The conservation significance of estuaries: a classification of Tasmanian estuaries using ecological, physicial and demographic attributes as a case study
journal contributionposted on 2023-05-16, 12:34 authored by Graham EdgarGraham Edgar, Neville BarrettNeville Barrett, Graddon, DJ, Last, PR
Estuaries arguably represent the most anthropogenically-degraded habitat-type on earth, with few estuaries in temperate and tropical regions existing in a near pristine state. Conservation of estuarine biodiversity requires recognition that different estuary types are subjected to particular types and levels of human impact. To protect assemblages associated with all estuary types in Tasmania, Australia, the conservation significance of the 111 large- and moderate-size estuaries in the island state were assessed by firstly categorising estuaries into nine groups on the basis of similarities in physical attributes. These attributes were quantified using GIS maps of estuaries and their catchments and field-collected data, with separation of groups primarily reflecting presence of a seaward barrier, tidal range, salinity, estuary size and river runoff. The adequacy of the physical groups as surrogates for biological patterns was assessed by comparison with data on the distribution of 390 macrobenthic invertebrate taxa in 48 Tasmanian estuaries and 101 beach-seined fish species in 75 estuaries. Multivariate analyses indicated that six of the nine estuarine groups based on physical data were useful for categorising biological relationships between estuaries, but that three groups required modification to prove more biologically meaningful. Within each of the estuarine groups, human population, landuse and land tenure data were used to assess the level of anthropogenic disturbance to each estuary, and the estuary with least disturbance in each group assigned highest conservation significance. Recommendations have been made to create a comprehensive system of estuarine protected areas by legislating to protect species within the nine representative estuaries of highest conservation significance, plus an additional estuary with exceptional species richness. Such a system of protected areas should conserve the range of estuarine biodiversity with minimal disruption to existing estuary users. (C) 2000 Elsevier Science Ltd.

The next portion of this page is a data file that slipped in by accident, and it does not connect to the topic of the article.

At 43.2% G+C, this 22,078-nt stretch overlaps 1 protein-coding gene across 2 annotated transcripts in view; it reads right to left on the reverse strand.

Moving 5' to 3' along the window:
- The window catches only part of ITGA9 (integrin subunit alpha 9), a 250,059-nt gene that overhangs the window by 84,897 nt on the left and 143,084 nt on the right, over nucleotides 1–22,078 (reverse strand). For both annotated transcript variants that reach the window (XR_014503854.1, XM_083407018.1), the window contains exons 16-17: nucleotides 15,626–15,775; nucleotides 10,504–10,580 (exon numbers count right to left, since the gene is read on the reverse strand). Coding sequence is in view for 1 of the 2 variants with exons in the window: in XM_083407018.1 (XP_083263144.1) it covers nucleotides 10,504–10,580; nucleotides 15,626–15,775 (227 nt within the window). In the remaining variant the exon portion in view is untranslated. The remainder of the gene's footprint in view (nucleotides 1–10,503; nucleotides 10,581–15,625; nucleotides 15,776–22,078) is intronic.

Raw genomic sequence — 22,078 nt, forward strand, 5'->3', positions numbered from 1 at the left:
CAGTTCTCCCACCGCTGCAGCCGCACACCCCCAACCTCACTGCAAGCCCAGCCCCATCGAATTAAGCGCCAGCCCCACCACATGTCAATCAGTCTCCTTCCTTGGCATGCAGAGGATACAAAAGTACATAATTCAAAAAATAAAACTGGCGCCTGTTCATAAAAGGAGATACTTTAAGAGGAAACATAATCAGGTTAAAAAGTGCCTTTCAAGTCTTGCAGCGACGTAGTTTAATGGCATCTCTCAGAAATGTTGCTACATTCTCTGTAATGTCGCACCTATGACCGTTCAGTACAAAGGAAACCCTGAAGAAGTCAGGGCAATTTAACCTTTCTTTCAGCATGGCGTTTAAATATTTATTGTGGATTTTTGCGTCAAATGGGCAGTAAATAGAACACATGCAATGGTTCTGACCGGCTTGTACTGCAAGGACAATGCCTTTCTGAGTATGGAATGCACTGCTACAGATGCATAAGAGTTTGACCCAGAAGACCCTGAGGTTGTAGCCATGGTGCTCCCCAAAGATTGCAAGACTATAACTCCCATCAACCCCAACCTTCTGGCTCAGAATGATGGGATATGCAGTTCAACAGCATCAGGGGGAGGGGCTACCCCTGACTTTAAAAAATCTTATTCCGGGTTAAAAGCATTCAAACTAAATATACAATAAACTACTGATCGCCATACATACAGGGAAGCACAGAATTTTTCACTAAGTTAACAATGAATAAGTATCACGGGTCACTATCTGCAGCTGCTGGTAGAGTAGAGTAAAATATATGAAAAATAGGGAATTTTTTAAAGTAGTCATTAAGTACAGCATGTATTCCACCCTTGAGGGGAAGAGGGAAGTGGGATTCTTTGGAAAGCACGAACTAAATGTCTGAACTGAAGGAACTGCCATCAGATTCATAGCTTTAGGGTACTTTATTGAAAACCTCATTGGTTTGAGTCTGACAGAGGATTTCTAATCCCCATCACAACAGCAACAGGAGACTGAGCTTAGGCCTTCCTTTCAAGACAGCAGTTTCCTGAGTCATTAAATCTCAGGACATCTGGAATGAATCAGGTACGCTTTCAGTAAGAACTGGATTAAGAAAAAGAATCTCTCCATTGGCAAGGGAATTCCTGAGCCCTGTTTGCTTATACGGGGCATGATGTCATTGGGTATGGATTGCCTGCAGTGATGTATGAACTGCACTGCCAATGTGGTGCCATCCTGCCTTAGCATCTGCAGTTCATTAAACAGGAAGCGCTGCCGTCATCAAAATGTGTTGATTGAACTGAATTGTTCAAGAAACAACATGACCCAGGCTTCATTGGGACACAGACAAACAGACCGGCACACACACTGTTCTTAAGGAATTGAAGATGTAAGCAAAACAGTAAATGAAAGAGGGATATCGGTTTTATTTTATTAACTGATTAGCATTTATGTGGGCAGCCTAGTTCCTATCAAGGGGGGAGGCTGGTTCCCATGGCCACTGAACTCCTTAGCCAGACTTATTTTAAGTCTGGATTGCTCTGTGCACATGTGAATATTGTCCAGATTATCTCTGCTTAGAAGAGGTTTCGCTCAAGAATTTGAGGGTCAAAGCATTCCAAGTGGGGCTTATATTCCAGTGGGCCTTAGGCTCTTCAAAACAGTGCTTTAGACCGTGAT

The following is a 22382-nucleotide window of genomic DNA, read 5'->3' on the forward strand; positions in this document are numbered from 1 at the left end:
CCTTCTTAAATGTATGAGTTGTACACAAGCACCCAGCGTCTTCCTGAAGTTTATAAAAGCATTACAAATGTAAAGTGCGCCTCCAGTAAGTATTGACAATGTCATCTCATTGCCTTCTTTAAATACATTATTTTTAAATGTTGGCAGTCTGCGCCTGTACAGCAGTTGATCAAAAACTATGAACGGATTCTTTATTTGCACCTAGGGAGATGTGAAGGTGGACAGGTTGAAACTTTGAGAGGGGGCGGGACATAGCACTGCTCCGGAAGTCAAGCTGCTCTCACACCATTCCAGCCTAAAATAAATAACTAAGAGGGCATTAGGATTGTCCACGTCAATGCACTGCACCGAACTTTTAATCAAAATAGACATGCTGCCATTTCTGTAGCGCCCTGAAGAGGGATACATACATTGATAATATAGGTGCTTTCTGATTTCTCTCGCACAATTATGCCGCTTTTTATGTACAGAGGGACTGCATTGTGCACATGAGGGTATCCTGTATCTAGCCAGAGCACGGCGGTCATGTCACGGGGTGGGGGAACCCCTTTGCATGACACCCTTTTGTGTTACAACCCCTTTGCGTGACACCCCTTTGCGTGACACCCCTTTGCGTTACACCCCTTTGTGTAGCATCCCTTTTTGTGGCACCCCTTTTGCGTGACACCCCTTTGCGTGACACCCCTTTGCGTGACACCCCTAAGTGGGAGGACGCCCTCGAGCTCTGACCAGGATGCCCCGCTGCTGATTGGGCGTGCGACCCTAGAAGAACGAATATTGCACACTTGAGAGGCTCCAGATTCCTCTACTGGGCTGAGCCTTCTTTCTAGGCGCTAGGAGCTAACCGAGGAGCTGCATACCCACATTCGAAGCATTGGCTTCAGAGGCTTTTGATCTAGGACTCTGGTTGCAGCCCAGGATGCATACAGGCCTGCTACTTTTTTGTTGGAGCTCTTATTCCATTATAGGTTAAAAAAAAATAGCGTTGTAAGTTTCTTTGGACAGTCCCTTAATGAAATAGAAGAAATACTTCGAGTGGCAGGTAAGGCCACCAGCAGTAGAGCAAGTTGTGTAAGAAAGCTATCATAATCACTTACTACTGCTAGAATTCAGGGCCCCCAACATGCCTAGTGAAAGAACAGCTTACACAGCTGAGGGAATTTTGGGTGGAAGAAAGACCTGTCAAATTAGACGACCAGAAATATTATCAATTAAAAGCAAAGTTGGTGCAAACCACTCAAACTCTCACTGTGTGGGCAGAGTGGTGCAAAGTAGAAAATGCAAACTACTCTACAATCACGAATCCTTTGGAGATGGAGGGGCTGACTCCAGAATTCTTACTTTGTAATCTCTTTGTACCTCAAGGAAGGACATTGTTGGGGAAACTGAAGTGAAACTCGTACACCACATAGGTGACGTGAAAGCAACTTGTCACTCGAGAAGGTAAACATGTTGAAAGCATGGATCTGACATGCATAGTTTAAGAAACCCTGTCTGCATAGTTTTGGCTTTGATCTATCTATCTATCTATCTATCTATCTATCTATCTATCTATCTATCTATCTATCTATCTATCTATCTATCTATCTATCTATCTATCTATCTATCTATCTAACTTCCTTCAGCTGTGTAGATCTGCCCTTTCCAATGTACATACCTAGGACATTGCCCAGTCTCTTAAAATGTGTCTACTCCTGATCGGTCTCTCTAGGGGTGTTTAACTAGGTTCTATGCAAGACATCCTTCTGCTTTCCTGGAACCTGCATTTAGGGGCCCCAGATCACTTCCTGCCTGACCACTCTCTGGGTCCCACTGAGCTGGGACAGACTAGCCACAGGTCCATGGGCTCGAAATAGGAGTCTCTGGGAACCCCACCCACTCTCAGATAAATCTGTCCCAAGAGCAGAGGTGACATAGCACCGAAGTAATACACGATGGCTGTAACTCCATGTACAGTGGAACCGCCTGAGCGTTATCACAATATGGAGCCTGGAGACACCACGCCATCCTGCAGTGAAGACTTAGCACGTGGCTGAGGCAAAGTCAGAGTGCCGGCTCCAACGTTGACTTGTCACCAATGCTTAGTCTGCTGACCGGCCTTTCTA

Publication titleBiological Conservation
Department/SchoolInstitute for Marine and Antarctic Studies
Place of publicationNetherlands